The more conservative NAS/UWT agreed with its NUT colleagues on the issue of who should control the curriculum, affirming in its conference report ‘the long-established right of the teaching profession to determine matters of curriculum within schools’. However, it parted company over the issue of corporal punishment, reaffirming ‘its passionate view that members of the teaching profession… should continue to use all reasonable forms of discipline, including corporal punishment’. (Schoolmaster and Career Teacher, May/June, 1979, p. 10.)

At the same time, politicians were setting out their plans for education in their manifestos. The Conservative Party manifesto, 1979, for example, focussed on ‘higher standards of achievement in basic skills’, promising an end to Labour’s 1976 Education Act, which had compelled local authorities to reorganise along comprehensive lines and to introduce the ‘assisted places’ scheme whereby ‘bright children from modest backgrounds’ would be enabled to go to public schools’. Teacher training would place ‘more emphasis on practical skills and on maintaining discipline’. These remain familiar tropes of Conservative educational thinking.

The Labour Party manifesto was an altogether more radical document aiming to make all local authority schools comprehensives over the following decade and promising, ‘to end, as soon as possible the remaining public subsidies and public support to independent schools.’ They also promised mandatory awards to all 16-18 year olds on full-time courses and to roll out nursery provision to 90% of four year olds and half of three year olds.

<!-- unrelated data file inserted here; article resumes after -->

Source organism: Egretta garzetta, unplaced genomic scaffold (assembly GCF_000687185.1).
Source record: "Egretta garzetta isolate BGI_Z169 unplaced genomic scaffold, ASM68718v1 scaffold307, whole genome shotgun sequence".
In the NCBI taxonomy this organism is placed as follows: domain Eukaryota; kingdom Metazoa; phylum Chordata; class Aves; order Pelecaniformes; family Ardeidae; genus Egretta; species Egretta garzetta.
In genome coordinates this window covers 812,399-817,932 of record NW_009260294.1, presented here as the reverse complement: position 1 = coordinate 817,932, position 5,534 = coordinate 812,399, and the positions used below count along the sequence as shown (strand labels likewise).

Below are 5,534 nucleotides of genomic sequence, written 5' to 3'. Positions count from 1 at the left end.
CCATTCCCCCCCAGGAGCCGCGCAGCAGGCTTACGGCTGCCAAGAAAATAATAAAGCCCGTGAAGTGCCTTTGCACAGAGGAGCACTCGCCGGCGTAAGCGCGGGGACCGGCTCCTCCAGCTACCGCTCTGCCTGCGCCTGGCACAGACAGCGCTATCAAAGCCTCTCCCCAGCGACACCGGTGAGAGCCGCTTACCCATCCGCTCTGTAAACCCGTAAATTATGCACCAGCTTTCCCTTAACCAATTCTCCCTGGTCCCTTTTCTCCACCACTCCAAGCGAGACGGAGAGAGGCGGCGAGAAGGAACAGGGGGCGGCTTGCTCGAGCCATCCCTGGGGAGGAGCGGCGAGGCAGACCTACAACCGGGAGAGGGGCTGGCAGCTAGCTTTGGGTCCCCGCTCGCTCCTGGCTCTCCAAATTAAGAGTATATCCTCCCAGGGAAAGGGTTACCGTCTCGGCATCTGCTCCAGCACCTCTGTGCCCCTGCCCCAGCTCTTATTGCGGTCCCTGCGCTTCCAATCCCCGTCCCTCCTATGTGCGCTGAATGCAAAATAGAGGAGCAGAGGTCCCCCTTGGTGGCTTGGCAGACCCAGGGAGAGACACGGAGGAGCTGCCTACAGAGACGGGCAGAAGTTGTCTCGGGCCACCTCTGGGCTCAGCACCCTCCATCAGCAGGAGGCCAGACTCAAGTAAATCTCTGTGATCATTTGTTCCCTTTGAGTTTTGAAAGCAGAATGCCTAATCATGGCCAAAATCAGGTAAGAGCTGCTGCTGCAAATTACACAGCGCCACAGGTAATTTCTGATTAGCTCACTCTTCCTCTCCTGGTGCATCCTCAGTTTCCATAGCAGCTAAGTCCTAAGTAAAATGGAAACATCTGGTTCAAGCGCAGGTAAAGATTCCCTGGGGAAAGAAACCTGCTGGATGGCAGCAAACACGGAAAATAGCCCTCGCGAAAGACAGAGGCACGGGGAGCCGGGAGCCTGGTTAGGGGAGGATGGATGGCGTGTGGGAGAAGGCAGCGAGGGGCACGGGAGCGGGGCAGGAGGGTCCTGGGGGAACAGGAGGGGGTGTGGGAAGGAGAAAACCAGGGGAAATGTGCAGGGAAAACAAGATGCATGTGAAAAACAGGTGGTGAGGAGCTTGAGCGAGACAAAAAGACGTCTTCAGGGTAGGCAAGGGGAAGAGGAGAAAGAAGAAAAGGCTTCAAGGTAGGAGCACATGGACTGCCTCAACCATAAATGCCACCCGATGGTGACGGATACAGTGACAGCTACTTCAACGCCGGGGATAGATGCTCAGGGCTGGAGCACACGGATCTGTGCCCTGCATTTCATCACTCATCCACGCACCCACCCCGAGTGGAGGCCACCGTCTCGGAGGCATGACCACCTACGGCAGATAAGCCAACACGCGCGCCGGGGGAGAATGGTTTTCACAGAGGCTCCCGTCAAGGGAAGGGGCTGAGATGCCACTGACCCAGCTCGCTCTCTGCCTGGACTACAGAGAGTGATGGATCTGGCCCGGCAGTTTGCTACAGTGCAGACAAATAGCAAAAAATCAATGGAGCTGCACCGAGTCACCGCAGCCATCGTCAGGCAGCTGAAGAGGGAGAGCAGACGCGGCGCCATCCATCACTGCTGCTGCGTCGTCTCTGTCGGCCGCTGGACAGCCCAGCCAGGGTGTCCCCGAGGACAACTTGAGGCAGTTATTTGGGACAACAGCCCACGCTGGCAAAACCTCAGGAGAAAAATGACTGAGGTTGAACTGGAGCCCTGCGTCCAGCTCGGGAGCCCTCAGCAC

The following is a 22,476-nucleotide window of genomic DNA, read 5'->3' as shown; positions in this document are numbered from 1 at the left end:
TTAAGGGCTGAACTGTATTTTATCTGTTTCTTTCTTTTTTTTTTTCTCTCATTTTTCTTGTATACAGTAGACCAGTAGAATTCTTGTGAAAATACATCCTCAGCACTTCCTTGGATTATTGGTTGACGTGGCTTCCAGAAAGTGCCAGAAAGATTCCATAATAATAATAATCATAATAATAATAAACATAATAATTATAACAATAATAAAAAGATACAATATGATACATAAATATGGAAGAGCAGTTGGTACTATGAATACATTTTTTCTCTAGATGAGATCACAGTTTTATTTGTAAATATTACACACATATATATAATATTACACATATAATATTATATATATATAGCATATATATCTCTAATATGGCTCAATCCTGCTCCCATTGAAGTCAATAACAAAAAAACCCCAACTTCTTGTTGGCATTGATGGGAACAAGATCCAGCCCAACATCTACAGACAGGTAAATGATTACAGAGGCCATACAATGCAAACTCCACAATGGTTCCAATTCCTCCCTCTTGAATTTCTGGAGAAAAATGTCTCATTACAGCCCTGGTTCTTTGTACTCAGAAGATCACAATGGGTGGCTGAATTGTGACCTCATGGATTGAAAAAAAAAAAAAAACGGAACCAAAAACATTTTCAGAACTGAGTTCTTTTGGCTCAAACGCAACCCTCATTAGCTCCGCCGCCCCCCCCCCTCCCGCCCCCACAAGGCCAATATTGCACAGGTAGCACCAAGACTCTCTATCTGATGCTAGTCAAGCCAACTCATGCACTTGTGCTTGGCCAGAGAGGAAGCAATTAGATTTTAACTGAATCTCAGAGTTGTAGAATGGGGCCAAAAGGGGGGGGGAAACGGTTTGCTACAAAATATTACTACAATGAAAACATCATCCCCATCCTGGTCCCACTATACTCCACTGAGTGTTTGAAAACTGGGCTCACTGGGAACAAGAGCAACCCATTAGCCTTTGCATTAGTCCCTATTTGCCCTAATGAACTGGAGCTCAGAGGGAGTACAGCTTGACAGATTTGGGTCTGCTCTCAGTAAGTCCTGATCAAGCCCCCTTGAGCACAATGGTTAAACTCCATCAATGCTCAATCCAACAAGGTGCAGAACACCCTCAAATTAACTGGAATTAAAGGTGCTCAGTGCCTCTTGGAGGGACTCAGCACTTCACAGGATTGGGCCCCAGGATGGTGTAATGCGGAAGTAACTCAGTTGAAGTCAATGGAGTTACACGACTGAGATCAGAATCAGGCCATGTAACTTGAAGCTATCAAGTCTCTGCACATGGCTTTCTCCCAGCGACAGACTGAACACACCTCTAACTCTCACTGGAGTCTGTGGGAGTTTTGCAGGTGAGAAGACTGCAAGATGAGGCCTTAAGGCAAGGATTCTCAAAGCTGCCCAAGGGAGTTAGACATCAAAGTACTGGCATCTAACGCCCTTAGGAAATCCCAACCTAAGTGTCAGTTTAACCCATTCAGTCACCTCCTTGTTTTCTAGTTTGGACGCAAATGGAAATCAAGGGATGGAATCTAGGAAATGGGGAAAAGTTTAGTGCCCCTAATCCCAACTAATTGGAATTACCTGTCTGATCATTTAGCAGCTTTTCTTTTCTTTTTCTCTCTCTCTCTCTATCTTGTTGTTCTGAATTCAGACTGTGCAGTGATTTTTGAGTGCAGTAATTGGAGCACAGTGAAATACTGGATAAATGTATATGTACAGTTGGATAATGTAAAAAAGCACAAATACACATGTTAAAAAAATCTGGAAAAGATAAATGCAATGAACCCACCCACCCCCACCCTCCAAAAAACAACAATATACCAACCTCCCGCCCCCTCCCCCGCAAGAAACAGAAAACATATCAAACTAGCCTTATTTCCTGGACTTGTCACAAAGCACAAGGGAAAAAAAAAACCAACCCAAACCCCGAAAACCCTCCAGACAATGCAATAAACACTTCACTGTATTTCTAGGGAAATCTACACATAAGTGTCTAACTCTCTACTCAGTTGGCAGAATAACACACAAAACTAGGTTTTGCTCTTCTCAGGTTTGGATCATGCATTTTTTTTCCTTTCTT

But it wasn’t all politics…

Cartoon drawing of two people talking with the text 'one day I would like to be a head of department or headmaster - perhaps even a dustman'. One of the biggest changes to have affected education over the last 35 years is the rapid rise of ICT. It’s hard to imagine now that computers were still new to schools in 1979. Fred Smithies, the Assistant General Secretary of the NAS/UWT, commented that ‘last year has seen a realisation on the part of many people that micro-electronics (the silicon chip) are about to change significantly most aspects of our lives… it would be a disaster … if schools and teachers were to try to resist the tide of events.’ And as a reminder of how relatively cheap computers have become, J. Pearce, in a letter to the NUT’s The Teacher on March 16, 1979, commented, ‘with the present price for a suitable minicomputer running at between £1,000 and £2,000 … there is no scope for the average primary school to get one.’

1979 also saw the appointment of Charles Mungo as the first black comprehensive school head in London. Current figures are hard to come by, but in 2011, according to a Guardian analysis of DfE figures, there were still just 160 black head teachers in the country’s 21 600 schools, and only 30 of those were male and only 10 of those were in charge of secondary schools.

Teachers were also involved in campaigns to stop councils disrupting children’s education by forcing them to move out of one area into another. Then this was about Gypsy children being moved around boroughs due to the lack of permanent caravan sites, today the same thing is happening due to the bedroom tax.

So, what might we conclude from all this? Whether it’s new wine in old bottles or vice versa we can expect politicians to continue ploughing up the not-so-secret garden of education for many elections to come. Whether any of them will see their flowers bloom remains to be seen.